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Showing posts from November, 2011

Christmas Calendars in Switzerland

It's less than a month till Christmas and the streets and stores are filled with lights and glittering decorations. It's the time of the year you drink hot wine with spices and eat home made cookies. In Switzerland another Christmas tradition will be starting soon, the tradition of Christmas calendars . What are Swiss Christmas Calendars?  In Switzerland, Christmas calendars are used during the Christmas season starting from December 1st until December 24th. It's the children who enjoy them most although some grown ups can be just as excited about them. Traditionally, the calendars are Christmas themed pictures where you can open a window every day and there is a picture hidden underneath. Nowadays, there are also calendars featuring characters from animated movies or pop stars.. Some calendars also have little chocolates instead of pictures hidden underneath the windows. Those are the calendars you can buy at a store but the best Christmas calendars are home made!

7 Keyword Questions Answered

Gerd Altmann  / I've been blogging for quite a while now and overall the experience has been great. The writing is fun and I find myself on the watch for more uniquely Swiss things and traditions to write about. I'm sure there are still plenty out there! Also, like most bloggers out there, I've been checking site traffic regularly lately and found interesting keywords that led visitors to this blog. I decided to answer some of the 'questions' asked directly or indirectly through these keywords. Does Migros sell alcohol? - No, Migros itself does not sell alcohol or tobacco products. This has been the policy of Migros founder Duttweiler because he believed that the sale of health damaging products should not be supported by cheap prices. However, some supermarkets owned by Migros do sell alcohol, for example Denner. Where can I order Rivella ? - If you don't live in Switzerland you can order Rivella (only the red version though) at the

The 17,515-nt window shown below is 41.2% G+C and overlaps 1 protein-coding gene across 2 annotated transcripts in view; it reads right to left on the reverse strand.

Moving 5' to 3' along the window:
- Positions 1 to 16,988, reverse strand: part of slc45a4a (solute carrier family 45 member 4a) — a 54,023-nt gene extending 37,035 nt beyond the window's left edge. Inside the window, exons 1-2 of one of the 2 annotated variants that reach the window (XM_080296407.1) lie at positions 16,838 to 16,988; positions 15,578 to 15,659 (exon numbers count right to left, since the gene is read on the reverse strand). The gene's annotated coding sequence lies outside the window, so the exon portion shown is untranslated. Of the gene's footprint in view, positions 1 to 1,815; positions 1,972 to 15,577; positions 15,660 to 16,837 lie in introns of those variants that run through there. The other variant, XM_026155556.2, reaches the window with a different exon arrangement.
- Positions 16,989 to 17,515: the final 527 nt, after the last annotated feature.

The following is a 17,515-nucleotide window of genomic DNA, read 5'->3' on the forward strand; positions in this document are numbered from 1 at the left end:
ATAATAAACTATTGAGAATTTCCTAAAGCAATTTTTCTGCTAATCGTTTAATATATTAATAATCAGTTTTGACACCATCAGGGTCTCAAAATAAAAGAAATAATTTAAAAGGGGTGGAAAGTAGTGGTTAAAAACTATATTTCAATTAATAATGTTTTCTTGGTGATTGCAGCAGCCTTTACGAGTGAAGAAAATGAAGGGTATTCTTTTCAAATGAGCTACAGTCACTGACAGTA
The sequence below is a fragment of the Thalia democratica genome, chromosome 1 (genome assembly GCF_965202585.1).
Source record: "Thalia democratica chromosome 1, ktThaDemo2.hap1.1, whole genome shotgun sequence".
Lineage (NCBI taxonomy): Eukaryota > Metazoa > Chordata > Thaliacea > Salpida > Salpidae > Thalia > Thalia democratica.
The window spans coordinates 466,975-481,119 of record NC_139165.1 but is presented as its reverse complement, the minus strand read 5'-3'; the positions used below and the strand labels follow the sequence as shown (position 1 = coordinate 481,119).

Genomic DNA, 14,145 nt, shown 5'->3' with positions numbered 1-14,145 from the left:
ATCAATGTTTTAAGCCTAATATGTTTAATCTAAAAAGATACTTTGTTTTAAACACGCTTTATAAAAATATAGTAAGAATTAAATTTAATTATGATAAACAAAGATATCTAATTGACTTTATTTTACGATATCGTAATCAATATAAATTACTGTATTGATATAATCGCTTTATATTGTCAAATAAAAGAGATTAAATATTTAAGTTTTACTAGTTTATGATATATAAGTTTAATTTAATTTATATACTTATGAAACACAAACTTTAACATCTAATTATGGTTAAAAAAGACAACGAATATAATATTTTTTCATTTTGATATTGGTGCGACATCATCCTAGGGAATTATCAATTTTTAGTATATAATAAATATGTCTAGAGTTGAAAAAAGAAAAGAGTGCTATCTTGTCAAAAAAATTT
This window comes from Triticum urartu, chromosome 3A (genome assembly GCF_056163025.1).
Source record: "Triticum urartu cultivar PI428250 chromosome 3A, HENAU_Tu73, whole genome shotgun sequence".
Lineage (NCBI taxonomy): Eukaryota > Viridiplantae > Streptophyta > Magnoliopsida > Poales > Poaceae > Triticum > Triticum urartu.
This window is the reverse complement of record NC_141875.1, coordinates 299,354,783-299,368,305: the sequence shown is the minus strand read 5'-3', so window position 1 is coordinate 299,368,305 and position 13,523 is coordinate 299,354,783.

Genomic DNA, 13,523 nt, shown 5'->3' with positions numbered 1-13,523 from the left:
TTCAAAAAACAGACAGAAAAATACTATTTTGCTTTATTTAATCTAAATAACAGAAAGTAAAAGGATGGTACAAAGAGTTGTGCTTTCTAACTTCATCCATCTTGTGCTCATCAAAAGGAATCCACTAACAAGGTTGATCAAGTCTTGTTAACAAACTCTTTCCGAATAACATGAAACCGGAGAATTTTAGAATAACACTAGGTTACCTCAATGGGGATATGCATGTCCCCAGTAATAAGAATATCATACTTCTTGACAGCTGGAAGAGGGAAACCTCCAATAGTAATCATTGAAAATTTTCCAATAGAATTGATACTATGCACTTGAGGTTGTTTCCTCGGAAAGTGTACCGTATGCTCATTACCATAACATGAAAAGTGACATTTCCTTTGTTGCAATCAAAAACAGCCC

In the Light of Turnip Lanterns

It's been a beautiful fall this year. Now, the leaves have fallen from the trees and the days are getting shorter and shorter. It's once more the season of cozy evenings by the fire or hot punch on the ice skating rink. Traditionally, these first days of winter mark the beginning of the Christmas season in Switzerland . It also the time when the traditional turnip lantern processions, which we call ' Räbeliechtliumzug'  in Swiss German, take place. As soon as it gets dark, kindergarten and primary school kids walk around town with lanterns called ' Räbeliechtli'  which they carved from turnips (or beetroots). And no, this is not a Swiss version of Halloween despite the obvious similarities. Let me explain. Räbeliechtli Origins of Räbeliechtli The tradition of making lanterns from turnips has its origins in the celebration of the last harvest of the year. Turnips were amongst the last vegetables harvested and I assume that is why they were originall